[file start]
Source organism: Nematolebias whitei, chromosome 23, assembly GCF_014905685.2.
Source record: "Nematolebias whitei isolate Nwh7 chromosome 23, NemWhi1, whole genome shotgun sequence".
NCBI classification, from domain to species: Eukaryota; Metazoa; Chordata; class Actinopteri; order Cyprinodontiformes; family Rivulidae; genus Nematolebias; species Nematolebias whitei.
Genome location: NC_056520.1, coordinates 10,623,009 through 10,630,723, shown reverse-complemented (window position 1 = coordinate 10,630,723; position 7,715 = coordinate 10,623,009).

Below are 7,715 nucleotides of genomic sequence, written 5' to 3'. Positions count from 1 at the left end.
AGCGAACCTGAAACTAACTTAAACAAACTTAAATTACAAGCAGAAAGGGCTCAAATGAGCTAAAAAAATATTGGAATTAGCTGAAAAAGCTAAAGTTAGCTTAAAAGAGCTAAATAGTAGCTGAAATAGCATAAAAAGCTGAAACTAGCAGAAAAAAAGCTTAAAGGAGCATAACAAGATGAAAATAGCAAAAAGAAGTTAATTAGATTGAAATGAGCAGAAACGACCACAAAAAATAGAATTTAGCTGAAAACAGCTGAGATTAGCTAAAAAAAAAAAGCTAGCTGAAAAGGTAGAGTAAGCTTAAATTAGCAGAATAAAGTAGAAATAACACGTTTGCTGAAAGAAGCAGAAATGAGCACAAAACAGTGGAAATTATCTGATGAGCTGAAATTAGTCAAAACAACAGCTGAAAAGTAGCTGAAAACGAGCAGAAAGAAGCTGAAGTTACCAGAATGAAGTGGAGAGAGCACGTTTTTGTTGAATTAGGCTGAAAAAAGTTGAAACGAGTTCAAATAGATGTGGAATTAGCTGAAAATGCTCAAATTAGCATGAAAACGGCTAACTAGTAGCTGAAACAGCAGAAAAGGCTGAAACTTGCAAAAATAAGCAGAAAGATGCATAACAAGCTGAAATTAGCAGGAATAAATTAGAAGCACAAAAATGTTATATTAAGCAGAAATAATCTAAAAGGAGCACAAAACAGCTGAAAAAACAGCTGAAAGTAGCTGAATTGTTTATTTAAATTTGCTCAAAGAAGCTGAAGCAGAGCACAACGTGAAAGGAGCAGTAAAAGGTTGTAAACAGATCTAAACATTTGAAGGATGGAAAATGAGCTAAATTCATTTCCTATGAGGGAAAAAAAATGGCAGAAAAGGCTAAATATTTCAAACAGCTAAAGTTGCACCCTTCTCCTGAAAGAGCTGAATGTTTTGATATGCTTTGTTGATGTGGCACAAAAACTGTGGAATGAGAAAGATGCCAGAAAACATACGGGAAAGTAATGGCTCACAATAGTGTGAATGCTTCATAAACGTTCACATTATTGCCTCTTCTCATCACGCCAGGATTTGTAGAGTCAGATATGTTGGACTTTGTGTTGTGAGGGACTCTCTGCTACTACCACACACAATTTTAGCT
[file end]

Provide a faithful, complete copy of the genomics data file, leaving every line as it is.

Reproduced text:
Source organism: Nematolebias whitei, chromosome 23, assembly GCF_014905685.2.
Source record: "Nematolebias whitei isolate Nwh7 chromosome 23, NemWhi1, whole genome shotgun sequence".
NCBI classification, from domain to species: Eukaryota; Metazoa; Chordata; class Actinopteri; order Cyprinodontiformes; family Rivulidae; genus Nematolebias; species Nematolebias whitei.
Genome location: NC_056520.1, coordinates 10,623,009 through 10,630,723, shown reverse-complemented (window position 1 = coordinate 10,630,723; position 7,715 = coordinate 10,623,009).

Below are 7,715 nucleotides of genomic sequence, written 5' to 3'. Positions count from 1 at the left end.
AGCGAACCTGAAACTAACTTAAACAAACTTAAATTACAAGCAGAAAGGGCTCAAATGAGCTAAAAAAATATTGGAATTAGCTGAAAAAGCTAAAGTTAGCTTAAAAGAGCTAAATAGTAGCTGAAATAGCATAAAAAGCTGAAACTAGCAGAAAAAAAGCTTAAAGGAGCATAACAAGATGAAAATAGCAAAAAGAAGTTAATTAGATTGAAATGAGCAGAAACGACCACAAAAAATAGAATTTAGCTGAAAACAGCTGAGATTAGCTAAAAAAAAAAAGCTAGCTGAAAAGGTAGAGTAAGCTTAAATTAGCAGAATAAAGTAGAAATAACACGTTTGCTGAAAGAAGCAGAAATGAGCACAAAACAGTGGAAATTATCTGATGAGCTGAAATTAGTCAAAACAACAGCTGAAAAGTAGCTGAAAACGAGCAGAAAGAAGCTGAAGTTACCAGAATGAAGTGGAGAGAGCACGTTTTTGTTGAATTAGGCTGAAAAAAGTTGAAACGAGTTCAAATAGATGTGGAATTAGCTGAAAATGCTCAAATTAGCATGAAAACGGCTAACTAGTAGCTGAAACAGCAGAAAAGGCTGAAACTTGCAAAAATAAGCAGAAAGATGCATAACAAGCTGAAATTAGCAGGAATAAATTAGAAGCACAAAAATGTTATATTAAGCAGAAATAATCTAAAAGGAGCACAAAACAGCTGAAAAAACAGCTGAAAGTAGCTGAATTGTTTATTTAAATTTGCTCAAAGAAGCTGAAGCAGAGCACAACGTGAAAGGAGCAGTAAAAGGTTGTAAACAGATCTAAACATTTGAAGGATGGAAAATGAGCTAAATTCATTTCCTATGAGGGAAAAAAAATGGCAGAAAAGGCTAAATATTTCAAACAGCTAAAGTTGCACCCTTCTCCTGAAAGAGCTGAATGTTTTGATATGCTTTGTTGATGTGGCACAAAAACTGTGGAATGAGAAAGATGCCAGAAAACATACGGGAAAGTAATGGCTCACAATAGTGTGAATGCTTCATAAACGTTCACATTATTGCCTCTTCTCATCACGCCAGGATTTGTAGAGTCAGATATGTTGGACTTTGTGTTGTGAGGGACTCTCTGCTACTACCACACACAATTTTAGCT